We have been trying to figure how to write this blog about Angkor, but came to the conclusion that nothing we can say or show can possibly do it justice. So I will try my best to tell you about it without too many adjectives. One recommendation though: if ever you have the means to go, this is something that everyone should see at least once.
We arrived in Siem Reap, home of the famed Angkor National Park, on a Saturday, and then decided to take the Sunday "off" and stroll around the town and visit the local museum to get some background. Angkor is a vast complex of temples and palaces built by the once great Khmer kings between the 11th and 15th centuries. In total there are about 1000 of these structures throughout the ancient Empire (Cambodia, Laos and parts of Vietnam and Thailand), in various conditions from fully restored monuments to unidentifiable heaps of rubble. Around Siem Reap there are about 60. At the height of the empire in the 14th and 15th century, the urban metropolis with Angkor Wat (Wat is Khmer for temple) at its center was a whopping 1000 sq km (same size as Hong Kong!) with an estimated 1mil. population (at the same time, London had a population of about 100,000). We read as much as we could, but nothing can prepare you for the vast scale and sheer magnificence that is Angkor Wat.
We got up at 4:30 on the first day of our 3 day pass, and hopped on a tuc-tuc to catch the sunrise. Driving up to the complex on the tree lined road, the size of it is astounding: the temple is the largest religious monument in the world (the grounds within the surrounding wall is 9sqkm), the mote around it looks more like a lake than a safety barrier. After being dropped off, we walked across the 130m mote bridge, then through the main entrance that takes you into to the gardens approaching the temple.
Just as we passed through this first gate, the sun started throwing light from behind the 5 spires of Angkor - the silhouette was overwhelming. From the gate there is another 360m raised walkway until you reach the entrance to the temple. We sat next to one of the lakes in front of the temple and took photos of the sunrise for about 2 hours, just trying to take it all in. And that was still just the outside! Once inside, you start to realize the full scale of it. Every single column, every ceiling stone, every window and door frame has intricate patterns delicately carved out of sandstone - the detail is incredible.
We spent the rest of the morning there in stunned silence, snapping away with both cameras and the video recorder, trying to capture as much as we could. It is still being used as a Buddhist temple today, so the respectful silence contributed to greatness of it.
Bayon at Angkor Thom was, again, incredible. The temple was built by Jayavarman VII and the structure is famous for having around 200 massive stone faces on the towers that give you the impression of being watched from above when you walk around. They were reputedly carved to look like Jayavarman in the style of a Buddha statue. Joey has particular admiration for this king: on various columns it is written in Chinese what his goals were for his empire. The most impressive, is that he wanted to create a paradise on earth for his people. We thought that was a pretty noble ideal! He was a great philanthropist too, being accredited with among other things, 120 hospitals throughout the empire.
Ta Prohm is probably most famous for being the film-set of Tomb Raider. And I have to admit, I half expected someone to point me the way to the roller-coaster - it looks like some jungle theme park. The temple has not been restored, because it is literally being swallowed by the jungle. There are enormous wild fig trees that grow ON TOP of the buildings, the roots curling around the walls and through any openings like a boa-constrictor trying the squeeze the life out of it, and in the process it is slowly breaking the temple apart.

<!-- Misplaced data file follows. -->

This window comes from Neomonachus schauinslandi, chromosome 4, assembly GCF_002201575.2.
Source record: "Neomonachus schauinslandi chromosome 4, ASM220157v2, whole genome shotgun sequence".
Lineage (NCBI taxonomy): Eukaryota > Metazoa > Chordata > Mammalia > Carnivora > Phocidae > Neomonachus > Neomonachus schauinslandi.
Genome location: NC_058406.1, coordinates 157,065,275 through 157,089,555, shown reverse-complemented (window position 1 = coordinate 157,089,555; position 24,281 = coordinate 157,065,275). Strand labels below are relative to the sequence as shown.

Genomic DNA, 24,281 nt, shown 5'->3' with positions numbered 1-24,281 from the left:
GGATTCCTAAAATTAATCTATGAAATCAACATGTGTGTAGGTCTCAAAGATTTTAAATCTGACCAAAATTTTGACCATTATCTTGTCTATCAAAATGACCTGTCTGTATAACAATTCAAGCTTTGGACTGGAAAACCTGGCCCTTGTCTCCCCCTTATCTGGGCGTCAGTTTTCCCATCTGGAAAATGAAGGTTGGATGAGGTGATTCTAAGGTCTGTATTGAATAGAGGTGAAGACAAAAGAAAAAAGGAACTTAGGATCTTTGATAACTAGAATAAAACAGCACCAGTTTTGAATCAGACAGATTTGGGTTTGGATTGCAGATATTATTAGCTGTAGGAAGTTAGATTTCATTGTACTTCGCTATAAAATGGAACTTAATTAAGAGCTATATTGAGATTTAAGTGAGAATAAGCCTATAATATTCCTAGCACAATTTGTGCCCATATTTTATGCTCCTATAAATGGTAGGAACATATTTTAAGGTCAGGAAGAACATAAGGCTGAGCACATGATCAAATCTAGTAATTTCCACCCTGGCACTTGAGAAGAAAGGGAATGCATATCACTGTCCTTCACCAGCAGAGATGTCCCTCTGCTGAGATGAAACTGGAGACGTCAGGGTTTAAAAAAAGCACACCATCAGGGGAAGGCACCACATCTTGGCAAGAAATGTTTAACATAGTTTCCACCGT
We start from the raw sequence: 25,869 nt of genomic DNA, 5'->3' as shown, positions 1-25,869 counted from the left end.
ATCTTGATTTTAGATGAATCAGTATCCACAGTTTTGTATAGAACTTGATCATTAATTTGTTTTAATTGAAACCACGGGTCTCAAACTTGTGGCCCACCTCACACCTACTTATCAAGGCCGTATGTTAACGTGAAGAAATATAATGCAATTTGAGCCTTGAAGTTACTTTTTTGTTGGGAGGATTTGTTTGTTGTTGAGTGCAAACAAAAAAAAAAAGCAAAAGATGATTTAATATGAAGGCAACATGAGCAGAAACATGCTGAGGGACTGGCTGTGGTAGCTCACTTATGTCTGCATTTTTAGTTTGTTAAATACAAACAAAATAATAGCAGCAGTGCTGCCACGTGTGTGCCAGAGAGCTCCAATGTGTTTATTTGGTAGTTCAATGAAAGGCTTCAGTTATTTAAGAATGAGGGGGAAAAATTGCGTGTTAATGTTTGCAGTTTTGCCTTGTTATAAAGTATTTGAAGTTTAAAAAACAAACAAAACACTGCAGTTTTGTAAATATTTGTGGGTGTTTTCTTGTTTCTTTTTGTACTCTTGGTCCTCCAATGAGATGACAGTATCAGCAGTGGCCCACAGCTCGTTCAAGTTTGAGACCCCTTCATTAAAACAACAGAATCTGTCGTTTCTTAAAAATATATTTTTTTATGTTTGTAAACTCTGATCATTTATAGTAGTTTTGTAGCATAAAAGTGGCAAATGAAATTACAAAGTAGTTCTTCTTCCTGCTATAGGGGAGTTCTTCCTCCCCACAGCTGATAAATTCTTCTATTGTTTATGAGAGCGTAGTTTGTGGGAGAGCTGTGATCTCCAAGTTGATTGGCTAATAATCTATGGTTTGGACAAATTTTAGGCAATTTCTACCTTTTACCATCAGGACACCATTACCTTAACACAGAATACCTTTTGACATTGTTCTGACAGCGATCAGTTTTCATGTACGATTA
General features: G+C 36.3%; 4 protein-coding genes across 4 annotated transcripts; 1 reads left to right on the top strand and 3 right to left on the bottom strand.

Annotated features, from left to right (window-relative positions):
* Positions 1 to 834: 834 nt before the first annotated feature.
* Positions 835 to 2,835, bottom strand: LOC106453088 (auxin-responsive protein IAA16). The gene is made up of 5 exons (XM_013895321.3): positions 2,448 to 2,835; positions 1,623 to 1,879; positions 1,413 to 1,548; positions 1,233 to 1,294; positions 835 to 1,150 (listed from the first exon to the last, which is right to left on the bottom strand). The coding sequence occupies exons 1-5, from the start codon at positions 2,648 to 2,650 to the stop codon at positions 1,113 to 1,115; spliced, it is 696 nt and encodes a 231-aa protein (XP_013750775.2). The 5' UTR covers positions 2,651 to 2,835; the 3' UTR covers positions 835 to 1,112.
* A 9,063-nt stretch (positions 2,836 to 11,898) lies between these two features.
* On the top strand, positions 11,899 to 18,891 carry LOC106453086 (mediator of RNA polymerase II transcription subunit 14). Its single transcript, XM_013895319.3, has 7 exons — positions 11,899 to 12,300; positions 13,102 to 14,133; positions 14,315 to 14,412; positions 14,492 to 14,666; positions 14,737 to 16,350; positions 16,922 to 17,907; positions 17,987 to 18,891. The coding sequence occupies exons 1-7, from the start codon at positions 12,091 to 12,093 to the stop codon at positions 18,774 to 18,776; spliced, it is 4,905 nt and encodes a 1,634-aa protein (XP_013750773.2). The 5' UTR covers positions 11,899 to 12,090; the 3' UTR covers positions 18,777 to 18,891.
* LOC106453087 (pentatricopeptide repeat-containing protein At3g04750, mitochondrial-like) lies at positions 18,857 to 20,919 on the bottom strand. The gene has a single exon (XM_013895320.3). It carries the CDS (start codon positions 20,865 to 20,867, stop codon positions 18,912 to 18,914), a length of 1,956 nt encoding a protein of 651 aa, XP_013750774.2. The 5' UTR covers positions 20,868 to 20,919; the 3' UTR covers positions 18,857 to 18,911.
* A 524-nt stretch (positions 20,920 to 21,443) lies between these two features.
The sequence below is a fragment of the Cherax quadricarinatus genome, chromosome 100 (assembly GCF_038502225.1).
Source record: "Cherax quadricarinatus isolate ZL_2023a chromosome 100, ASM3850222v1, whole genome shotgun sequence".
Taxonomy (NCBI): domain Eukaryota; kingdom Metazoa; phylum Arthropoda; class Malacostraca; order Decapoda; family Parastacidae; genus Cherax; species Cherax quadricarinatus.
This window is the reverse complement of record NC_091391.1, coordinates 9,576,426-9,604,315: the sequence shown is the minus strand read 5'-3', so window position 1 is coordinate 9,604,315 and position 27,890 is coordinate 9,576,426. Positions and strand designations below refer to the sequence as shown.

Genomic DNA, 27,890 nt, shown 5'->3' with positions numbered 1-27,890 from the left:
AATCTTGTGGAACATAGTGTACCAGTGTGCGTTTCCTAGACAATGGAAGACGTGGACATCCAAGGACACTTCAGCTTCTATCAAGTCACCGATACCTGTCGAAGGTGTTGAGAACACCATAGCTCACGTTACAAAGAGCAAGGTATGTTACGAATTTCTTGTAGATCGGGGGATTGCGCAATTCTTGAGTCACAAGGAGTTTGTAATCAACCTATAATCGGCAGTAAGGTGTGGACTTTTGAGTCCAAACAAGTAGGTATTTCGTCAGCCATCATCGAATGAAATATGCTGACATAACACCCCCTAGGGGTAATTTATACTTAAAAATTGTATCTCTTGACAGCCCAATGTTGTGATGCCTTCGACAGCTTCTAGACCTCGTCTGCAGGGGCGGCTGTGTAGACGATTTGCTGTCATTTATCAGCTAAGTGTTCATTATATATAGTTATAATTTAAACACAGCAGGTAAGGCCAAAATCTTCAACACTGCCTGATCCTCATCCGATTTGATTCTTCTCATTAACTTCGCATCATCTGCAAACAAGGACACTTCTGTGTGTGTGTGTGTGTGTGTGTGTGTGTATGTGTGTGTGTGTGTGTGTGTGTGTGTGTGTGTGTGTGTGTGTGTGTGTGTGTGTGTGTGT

In total, we visited 9 of the biggest and most preserved temples and palaces over 3 days: Angkor Thom with Terrace of the Leper King & Bayon, Ta Prohm, Banteay Kdei, Preah Khan, Banteay Srey and Prei Prasat. I could in detail explain every one of them, but in the end it will all be a combination of incredible, breathtaking, amazing etc and I promised to lay off the adjectives. When we are finally back home, we will have one of those terrible photo evenings, and then we will wax on and on about all of them! This of course is compulsory for all family members - the rest of you can let us know if you're interested!
I think what got us most of all is that this is proof of a highly advanced society, with superior craftsmanship and building techniques, with power and wealth. The Cambodian people today are struggling to come to terms with their recent horrific history, the country is poor, they have no real resources and they are not major players even in the South East Asian market. How did they fall so far?
The Khmer capitol of Angkor was sacked by the Thais in 1431 and all of these once great cities and temples abandoned and left to nature's whim. It was "rediscovered" in the 18th century by a French explorer who introduced it to the West. A lot of the meanings and uses of articles and engravings had to be interpreted with the help of Western archeologists because so much of the old culture had been lost.
After what we saw in Phnom Penh, the nightmare of the Khmer Rouge's genocide, and the breathtaking greatness of Angkor in Siem Reap, it almost seems that these were 2 completely different nations, like they couldn't be related to one another. This is the confusing contrast that is Cambodia, the truly sad enigma of a beautiful country. We will definitely come back here, there is still too much to understand. And my first impressions of the country were correct: this place had deeply touched me.